The Identity Crap


Leave your stepping stones behind, something calls for you
Forget the dead you've left, they will not follow you1-

We recall ourselves – or a particular inference of ourselves,
our self – each time we utter "I", but at the very same moment, all the other self(s) are by necessity forgotten,
they remain "footsteps"2

Honestly, when I began preparations to write this article, I still thought of it as "The Identity Trap". However, the more familiar I became with the subject matter, the more probes I drilled through sedimented layers of discourse on "identity" – be they sclerotic nationalistic or post-colonial/feministic – the more tempting did it become for me to change that preliminary title into "The Identity Crap".

What had happened? I had realized that it can be said with very little over-generalization that whenever the term "identity" is used, it is always in an incorrect, mostly misleading, and very often abusive way.

1. The Film Part

In mainstream films, the loss of memory is a very popular motif: it allows the (re)construction of a person's identity. And building that pseudo-individual identity is one of the key functions of the film industry in more general ways.

"How individual identity is encoded in specific bits of information is a theme of the popular 2002 film The Bourne Identity, based on the novel of the same title by Robert Ludlum. [...] One bit of information leads to another, and Jason Bourne's 'identity' is implanted back into his mind. The Bourne Identity is about identity loss"3. Christopher Nolan's "Memento" (2000) chooses a similar, although more sophisticated approach.

"Die Kategorisierung von Einzelnen findet in den Medien in erster Linie über kollektive Identitätszuschreibungen statt und erleichtert dessen Kontrollierbarkeit aus herrschaftspolitischer Perspektive."4

"[T]here is no doubt that Bollywood has been the single greatest integrating factor in the evolution of the pan-Indian persona. [...] Indian films [...] cumulatively project a world in which all Indians can participate. [...] And their happy endings and songs and dances provide a kind of entertainment with which all Indians identify."5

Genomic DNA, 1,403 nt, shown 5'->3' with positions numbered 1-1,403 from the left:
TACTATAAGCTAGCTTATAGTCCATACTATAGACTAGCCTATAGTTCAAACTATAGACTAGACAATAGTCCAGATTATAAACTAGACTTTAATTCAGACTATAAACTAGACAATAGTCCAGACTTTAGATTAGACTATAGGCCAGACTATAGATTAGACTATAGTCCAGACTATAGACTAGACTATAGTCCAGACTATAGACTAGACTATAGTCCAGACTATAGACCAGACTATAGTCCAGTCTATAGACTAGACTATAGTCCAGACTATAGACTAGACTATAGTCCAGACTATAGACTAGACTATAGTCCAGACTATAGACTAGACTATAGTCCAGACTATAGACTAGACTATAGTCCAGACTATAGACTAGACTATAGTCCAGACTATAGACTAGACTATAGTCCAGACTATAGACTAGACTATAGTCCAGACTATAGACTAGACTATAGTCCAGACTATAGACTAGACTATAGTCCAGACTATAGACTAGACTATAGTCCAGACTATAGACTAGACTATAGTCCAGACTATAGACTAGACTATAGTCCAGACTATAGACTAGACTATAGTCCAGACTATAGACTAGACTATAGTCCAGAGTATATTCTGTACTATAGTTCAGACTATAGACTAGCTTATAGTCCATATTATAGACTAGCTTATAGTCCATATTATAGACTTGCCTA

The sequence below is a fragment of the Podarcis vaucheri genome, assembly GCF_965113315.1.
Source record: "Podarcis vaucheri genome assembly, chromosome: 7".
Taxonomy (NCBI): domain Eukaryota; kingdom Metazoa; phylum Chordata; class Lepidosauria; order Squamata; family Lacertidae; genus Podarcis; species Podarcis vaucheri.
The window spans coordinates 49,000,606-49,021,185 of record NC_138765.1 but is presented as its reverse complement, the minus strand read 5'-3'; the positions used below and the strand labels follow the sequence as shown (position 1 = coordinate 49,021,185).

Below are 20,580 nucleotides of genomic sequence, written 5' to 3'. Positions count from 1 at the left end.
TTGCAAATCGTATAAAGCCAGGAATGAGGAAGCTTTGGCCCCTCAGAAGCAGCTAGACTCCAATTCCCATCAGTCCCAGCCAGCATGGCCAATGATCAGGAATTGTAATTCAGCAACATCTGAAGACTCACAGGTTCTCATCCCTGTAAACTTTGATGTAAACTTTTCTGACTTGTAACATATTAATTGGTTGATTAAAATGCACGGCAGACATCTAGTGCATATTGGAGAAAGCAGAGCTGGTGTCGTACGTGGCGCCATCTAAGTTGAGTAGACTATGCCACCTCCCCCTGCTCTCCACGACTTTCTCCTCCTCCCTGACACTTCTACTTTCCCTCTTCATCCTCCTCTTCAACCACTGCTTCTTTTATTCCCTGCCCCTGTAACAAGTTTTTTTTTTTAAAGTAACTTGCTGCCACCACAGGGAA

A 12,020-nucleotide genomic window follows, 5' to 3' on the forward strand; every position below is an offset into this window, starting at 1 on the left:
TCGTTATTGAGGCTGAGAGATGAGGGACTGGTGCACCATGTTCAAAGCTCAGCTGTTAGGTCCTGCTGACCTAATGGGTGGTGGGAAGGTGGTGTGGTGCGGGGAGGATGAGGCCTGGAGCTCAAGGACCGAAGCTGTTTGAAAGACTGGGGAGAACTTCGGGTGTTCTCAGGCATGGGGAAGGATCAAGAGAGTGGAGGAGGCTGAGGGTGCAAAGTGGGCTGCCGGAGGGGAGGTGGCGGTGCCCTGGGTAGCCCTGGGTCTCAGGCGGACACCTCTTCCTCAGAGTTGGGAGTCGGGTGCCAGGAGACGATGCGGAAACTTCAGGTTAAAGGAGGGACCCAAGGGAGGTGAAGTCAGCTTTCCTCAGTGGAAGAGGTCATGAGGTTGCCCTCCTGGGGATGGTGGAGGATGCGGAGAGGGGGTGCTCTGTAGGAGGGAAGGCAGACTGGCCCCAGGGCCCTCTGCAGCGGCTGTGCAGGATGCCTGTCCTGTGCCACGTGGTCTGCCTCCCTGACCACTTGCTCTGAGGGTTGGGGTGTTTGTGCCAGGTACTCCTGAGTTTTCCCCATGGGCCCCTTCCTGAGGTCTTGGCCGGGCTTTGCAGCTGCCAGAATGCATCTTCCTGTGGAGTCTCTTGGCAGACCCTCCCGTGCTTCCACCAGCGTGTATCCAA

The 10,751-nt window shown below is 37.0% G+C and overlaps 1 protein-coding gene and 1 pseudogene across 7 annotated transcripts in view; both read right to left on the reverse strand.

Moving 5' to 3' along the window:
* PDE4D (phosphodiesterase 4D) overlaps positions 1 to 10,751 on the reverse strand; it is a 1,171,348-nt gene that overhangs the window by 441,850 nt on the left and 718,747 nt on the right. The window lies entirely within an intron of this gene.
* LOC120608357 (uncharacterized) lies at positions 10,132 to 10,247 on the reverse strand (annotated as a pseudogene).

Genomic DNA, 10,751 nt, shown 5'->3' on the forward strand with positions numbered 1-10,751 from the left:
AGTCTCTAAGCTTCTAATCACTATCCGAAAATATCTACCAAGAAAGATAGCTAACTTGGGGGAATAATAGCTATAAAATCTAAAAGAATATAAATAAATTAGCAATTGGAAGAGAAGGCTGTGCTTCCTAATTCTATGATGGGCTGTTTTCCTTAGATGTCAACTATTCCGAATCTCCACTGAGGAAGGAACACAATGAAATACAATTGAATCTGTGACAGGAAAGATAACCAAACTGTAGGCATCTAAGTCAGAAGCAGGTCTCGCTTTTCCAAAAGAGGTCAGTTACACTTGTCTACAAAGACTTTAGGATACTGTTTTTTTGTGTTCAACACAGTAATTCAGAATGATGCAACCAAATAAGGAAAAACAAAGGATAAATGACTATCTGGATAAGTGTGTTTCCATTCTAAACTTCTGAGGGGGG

Identity issues are always power issues. This becomes very obvious in the series of Dr. Mabuse movies by Fritz Lang6, in which the question of a person's identity is indissolubly connected with the issue of external control, of being subjected to the abuse by a master. "This is of course very close to a conception of the zombie that one sees in any Hollywood movie; the zombie has no will of its own, and is unable to make any decision, doing only what it has been commanded to, usually by a 'zombie master', who is using the zombie as an instrument to bring harm to the master's enemies."7

The search for an identity, and the construction of identities have always been at the core of what films have been about – especially when they were targeted at adolescent audiences (that means mainstream films since the 1950s). Spectators concerned with putting pieces of the jigsaw puzzle together that would one day hopefully add up to an identity of their own are more likely to be receptive to this subject matter.

"Diese Art Versicherung des Selbst, die zuerst von der Malerei freigesetzt wurde, konnte dann im Verlauf des 19. Jahrhunderts durch neuere darstellerische Medien wie die der Photographie und des Films fortgeführt werden. Denn dieses neue Medium erlaubte dem Selbst, sich so facettenreich es wollte zu betrachten, sich zu erkennen, sich zu studieren oder von anderen zum Objekt solcher Erforschungen machen zu lassen"8

"Auf der Suche nach Identität kann nichts gefunden werden, was bereits 'da' ist, irgendwo im Verborgenen schlicht gegeben und auf seine Entdeckung wartend. Wer Erfolg hat bei der 'Suche' nach seiner Identität, hat in kreativen Akten geschaffen, wonach er suchte. [...] Medium und Ausdrucksmittel für solche Akte sind alle möglichen sprachlichen und sonstigen Verhaltensweisen: Vom Beschreiben und Argumentieren über das (höchst bedeutsame) Erzählen von Geschichten bis hin zum Träumen [...] kommt alles in Betracht."9

Film has become the means of choice for this kind of construction of adolescent identities. "This is also the case with supporters [...] for whom a soccer match becomes an occasion to emphasize all their identities that are already almost lost: their failed virility,